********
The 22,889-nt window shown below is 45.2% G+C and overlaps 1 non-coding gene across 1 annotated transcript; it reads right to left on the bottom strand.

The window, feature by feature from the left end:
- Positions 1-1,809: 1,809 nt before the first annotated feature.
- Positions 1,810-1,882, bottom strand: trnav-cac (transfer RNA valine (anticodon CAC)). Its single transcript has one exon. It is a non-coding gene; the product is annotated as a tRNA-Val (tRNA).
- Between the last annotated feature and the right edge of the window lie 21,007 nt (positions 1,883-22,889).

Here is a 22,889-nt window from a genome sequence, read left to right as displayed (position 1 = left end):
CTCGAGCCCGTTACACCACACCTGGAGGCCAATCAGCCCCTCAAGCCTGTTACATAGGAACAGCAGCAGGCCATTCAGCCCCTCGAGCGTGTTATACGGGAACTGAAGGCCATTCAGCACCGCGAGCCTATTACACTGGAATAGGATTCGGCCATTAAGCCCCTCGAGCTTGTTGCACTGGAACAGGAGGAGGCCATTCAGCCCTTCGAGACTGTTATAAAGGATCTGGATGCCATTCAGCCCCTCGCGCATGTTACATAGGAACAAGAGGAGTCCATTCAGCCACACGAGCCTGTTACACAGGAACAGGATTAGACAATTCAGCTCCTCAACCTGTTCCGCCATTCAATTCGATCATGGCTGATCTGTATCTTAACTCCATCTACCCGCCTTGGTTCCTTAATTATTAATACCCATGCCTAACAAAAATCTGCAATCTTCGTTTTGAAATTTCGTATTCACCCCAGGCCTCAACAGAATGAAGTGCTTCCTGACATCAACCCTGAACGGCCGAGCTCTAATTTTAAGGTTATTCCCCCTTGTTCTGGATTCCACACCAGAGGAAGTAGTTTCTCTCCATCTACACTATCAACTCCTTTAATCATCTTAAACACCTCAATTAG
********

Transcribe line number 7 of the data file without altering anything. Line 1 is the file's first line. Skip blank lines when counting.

CTCGAGCCCGTTACACCACACCTGGAGGCCAATCAGCCCCTCAAGCCTGTTACATAGGAACAGCAGCAGGCCATTCAGCCCCTCGAGCGTGTTATACGGGAACTGAAGGCCATTCAGCACCGCGAGCCTATTACACTGGAATAGGATTCGGCCATTAAGCCCCTCGAGCTTGTTGCACTGGAACAGGAGGAGGCCATTCAGCCCTTCGAGACTGTTATAAAGGATCTGGATGCCATTCAGCCCCTCGCGCATGTTACATAGGAACAAGAGGAGTCCATTCAGCCACACGAGCCTGTTACACAGGAACAGGATTAGACAATTCAGCTCCTCAACCTGTTCCGCCATTCAATTCGATCATGGCTGATCTGTATCTTAACTCCATCTACCCGCCTTGGTTCCTTAATTATTAATACCCATGCCTAACAAAAATCTGCAATCTTCGTTTTGAAATTTCGTATTCACCCCAGGCCTCAACAGAATGAAGTGCTTCCTGACATCAACCCTGAACGGCCGAGCTCTAATTTTAAGGTTATTCCCCCTTGTTCTGGATTCCACACCAGAGGAAGTAGTTTCTCTCCATCTACACTATCAACTCCTTTAATCATCTTAAACACCTCAATTAG